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Ayodhya Ram temple trust got a cheque for Rs 2 crore, but had to return it

The Sri Ram Janmabhoomi Teerth Kshetra is set to hold its first meeting Wednesday evening, but doesn’t have a system in place yet to receive donations.

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New Delhi: Sri Ram Janmabhoomi Teerth Kshetra, the trust set up to oversee construction of the Ram temple at Ayodhya, received its first big donation in the form of a cheque for Rs 2 crore soon after Prime Minister Narendra Modi announced its constitution on 5 February.

However, the trust had to return the cheque to the donor, retired IPS officer Kishore Kunal from Bihar, as it did not have a system in place to accept such large donations. This was revealed to ThePrint by Kamlesh Chaupal, member of the Vishva Hindu Parishad and the lone Dalit member of the Sri Ram Janmabhoomi Teerth Kshetra.

“Kunal had earlier announced that he would donate Rs 10 crore for the temple. As soon as the new trust was announced, he landed in Ayodhya with a cheque for Rs 2 crore. But the trust members in Ayodhya returned the cheque as there was no system in place to accept large donations,” Chaupal said Tuesday, highlighting that there will be no dearth of funds for the construction of the temple.

“People from across the country are ready to donate on their own. We don’t have to start any movement for this,” Chaupal said.

Soon after the formation of the trust, D. Murmu, an under secretary in the Ministry of Home Affairs, contributed one rupee in cash on behalf of the government to get it started.

“People have already started making donations. But we are not in a position to accept now, as we don’t have a set up in place. A treasurer will have to be appointed first, a bank account will have to be opened, a place for setting up the trust office has to be finalised,” Chaupal, who laid the foundation stone for the Ram temple in Ayodhya in 1989, said.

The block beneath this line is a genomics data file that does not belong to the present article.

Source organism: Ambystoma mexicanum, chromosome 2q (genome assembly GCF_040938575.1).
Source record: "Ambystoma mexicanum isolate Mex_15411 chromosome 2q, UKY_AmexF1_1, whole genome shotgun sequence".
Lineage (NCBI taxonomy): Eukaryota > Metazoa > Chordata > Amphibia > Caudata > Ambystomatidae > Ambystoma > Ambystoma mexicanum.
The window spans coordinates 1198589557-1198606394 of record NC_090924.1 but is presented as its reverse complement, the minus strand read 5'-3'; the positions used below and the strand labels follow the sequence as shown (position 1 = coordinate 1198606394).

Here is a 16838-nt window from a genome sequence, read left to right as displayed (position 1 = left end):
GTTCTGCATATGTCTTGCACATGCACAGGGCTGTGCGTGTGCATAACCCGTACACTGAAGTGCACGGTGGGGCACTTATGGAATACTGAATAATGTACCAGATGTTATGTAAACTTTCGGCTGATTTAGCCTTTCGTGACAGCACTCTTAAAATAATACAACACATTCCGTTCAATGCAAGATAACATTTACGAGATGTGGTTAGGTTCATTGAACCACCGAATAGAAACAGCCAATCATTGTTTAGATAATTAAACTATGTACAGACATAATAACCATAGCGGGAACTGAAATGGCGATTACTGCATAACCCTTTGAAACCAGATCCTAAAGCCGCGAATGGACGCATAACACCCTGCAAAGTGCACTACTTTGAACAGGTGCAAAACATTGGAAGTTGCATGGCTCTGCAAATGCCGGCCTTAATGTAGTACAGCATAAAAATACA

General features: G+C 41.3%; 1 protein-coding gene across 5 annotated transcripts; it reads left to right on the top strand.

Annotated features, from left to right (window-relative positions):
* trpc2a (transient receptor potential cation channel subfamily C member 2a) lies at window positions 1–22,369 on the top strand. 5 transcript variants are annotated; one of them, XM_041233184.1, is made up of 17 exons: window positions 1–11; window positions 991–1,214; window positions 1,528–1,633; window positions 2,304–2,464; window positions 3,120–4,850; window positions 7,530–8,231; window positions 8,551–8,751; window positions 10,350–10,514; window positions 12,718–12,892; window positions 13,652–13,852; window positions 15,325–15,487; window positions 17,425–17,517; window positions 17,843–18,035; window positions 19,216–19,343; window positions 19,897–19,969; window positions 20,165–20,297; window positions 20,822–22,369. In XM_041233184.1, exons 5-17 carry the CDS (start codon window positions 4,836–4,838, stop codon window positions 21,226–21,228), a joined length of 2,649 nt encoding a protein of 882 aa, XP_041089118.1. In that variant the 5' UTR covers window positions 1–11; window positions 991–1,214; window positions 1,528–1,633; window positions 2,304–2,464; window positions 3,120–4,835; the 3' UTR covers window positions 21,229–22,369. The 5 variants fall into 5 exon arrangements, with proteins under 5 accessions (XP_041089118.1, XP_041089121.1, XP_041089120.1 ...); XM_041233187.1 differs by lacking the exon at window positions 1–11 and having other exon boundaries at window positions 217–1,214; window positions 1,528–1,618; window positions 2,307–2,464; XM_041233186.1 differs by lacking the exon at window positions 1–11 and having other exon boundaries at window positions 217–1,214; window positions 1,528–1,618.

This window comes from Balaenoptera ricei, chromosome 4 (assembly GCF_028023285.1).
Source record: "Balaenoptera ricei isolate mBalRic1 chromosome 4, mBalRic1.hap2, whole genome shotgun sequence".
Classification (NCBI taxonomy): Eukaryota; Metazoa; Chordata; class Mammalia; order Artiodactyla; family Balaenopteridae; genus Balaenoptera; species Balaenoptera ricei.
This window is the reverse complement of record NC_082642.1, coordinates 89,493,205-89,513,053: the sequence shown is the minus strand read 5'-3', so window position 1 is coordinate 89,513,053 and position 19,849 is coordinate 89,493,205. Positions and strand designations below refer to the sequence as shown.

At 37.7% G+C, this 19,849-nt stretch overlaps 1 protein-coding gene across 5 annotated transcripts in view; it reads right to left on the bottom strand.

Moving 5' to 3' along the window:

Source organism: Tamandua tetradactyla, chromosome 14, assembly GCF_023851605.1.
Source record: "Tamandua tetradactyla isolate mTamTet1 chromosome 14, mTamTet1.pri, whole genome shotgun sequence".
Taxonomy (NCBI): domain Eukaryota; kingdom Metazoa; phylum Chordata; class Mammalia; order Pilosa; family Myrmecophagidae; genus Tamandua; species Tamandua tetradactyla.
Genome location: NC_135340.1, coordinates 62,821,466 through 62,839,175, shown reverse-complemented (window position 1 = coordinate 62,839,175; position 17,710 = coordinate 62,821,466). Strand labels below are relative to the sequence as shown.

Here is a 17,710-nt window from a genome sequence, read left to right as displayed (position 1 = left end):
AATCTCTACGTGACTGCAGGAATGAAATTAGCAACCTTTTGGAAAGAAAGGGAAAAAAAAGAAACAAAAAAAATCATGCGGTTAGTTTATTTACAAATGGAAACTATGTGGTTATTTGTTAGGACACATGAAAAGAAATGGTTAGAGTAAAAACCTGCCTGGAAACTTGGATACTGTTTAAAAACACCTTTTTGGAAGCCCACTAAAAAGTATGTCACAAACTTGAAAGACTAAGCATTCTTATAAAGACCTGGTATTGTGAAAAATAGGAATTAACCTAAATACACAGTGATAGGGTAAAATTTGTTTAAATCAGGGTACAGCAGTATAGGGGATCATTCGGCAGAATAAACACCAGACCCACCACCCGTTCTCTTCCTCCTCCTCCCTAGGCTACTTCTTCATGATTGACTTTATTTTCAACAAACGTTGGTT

A VHP source said that an account could be opened in the name of the trust, where people could send their donations.

Also read: ‘It’s an insult’ — Ayodhya saints upset at being left out of Ram temple trust

First meeting of the trust today

The first meeting of the Sri Ram Janmabhoomi Teerth Kshetra is scheduled to take place Wednesday evening at the residence of its chairman, 92-year-old Supreme Court lawyer K. Parasaran.

Although no agenda has been set for the meeting, sources said the 10 members appointed so far could decide on nominating the other two members they are supposed to pick, as well as discuss who the office-bearers would be.

The trust is supposed to have 14 members in total, including the collector of Ayodhya district (earlier known as Faizabad) as an ex-officio member. The central and Uttar Pradesh governments are supposed to appoint one official representative each to the trust.

The VHP source quoted earlier said Ram Janmabhoomi Nyas president Mahant Nritya Gopal Das, who has been invited to attend the first meeting of the trust, or some other senior functionary of the Nyas could be nominated to the trust.

Decision on the fate of Ram Janambhoomi Nyas

The trust, the source said, could also discuss the fate of the Ram Janmabhoomi Nyas, one of the first organisations set up to lay the groundwork for the construction of the Ram temple at Ayodhya, way back in 1985.

Besides preparing a design for the temple, volunteers of the VHP-affiliated Nyas have also completed 70 per cent of the groundwork for the temple.

“There is a thinking that whatever work that has been done by the Ram Janambhoomi Nyas could be subsumed in the new trust,” the VHP source said.

Also read: SC lawyer Parasaran who heads Ram temple trust was trusted Rajiv Gandhi loyalist


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    • This is what these people do sir. Retired officer Kishore Kunal is the one brought management to the mismanaged fund of The Mahaveer Mandir Trust Patna. After he started overseeing that trust, seven hospitals are being run in Patna from that trust. And, in actuality The Mahaveer Mandir Trust is donating 10 crores and not the IAS officer from his pocket. People put half baked truth and then misguide the reader thinking towards corruption and malpractice.

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